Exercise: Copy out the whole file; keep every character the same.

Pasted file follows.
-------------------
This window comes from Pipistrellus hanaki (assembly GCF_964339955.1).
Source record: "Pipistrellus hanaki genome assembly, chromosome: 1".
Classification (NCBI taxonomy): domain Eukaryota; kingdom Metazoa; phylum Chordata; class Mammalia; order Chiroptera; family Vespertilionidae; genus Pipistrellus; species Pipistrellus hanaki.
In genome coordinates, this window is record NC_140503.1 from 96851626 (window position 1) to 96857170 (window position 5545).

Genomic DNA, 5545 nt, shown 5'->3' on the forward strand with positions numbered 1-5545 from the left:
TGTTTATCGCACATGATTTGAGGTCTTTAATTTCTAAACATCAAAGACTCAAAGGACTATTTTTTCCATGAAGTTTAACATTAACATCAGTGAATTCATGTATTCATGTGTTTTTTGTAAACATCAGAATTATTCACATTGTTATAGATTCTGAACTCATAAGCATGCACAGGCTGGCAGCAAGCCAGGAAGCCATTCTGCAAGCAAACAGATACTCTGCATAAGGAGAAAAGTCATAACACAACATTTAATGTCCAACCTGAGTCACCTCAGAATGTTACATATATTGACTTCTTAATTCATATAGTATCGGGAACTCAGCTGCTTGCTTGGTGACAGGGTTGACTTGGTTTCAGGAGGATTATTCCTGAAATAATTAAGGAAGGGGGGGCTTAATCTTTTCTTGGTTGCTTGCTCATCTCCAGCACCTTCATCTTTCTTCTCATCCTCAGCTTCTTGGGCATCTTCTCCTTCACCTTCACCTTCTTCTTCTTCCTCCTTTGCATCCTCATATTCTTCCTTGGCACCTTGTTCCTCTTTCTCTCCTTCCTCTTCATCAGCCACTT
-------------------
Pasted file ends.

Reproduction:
This window comes from Pipistrellus hanaki (assembly GCF_964339955.1).
Source record: "Pipistrellus hanaki genome assembly, chromosome: 1".
Classification (NCBI taxonomy): domain Eukaryota; kingdom Metazoa; phylum Chordata; class Mammalia; order Chiroptera; family Vespertilionidae; genus Pipistrellus; species Pipistrellus hanaki.
In genome coordinates, this window is record NC_140503.1 from 96851626 (window position 1) to 96857170 (window position 5545).

Genomic DNA, 5545 nt, shown 5'->3' on the forward strand with positions numbered 1-5545 from the left:
TGTTTATCGCACATGATTTGAGGTCTTTAATTTCTAAACATCAAAGACTCAAAGGACTATTTTTTCCATGAAGTTTAACATTAACATCAGTGAATTCATGTATTCATGTGTTTTTTGTAAACATCAGAATTATTCACATTGTTATAGATTCTGAACTCATAAGCATGCACAGGCTGGCAGCAAGCCAGGAAGCCATTCTGCAAGCAAACAGATACTCTGCATAAGGAGAAAAGTCATAACACAACATTTAATGTCCAACCTGAGTCACCTCAGAATGTTACATATATTGACTTCTTAATTCATATAGTATCGGGAACTCAGCTGCTTGCTTGGTGACAGGGTTGACTTGGTTTCAGGAGGATTATTCCTGAAATAATTAAGGAAGGGGGGGCTTAATCTTTTCTTGGTTGCTTGCTCATCTCCAGCACCTTCATCTTTCTTCTCATCCTCAGCTTCTTGGGCATCTTCTCCTTCACCTTCACCTTCTTCTTCTTCCTCCTTTGCATCCTCATATTCTTCCTTGGCACCTTGTTCCTCTTTCTCTCCTTCCTCTTCATCAGCCACTT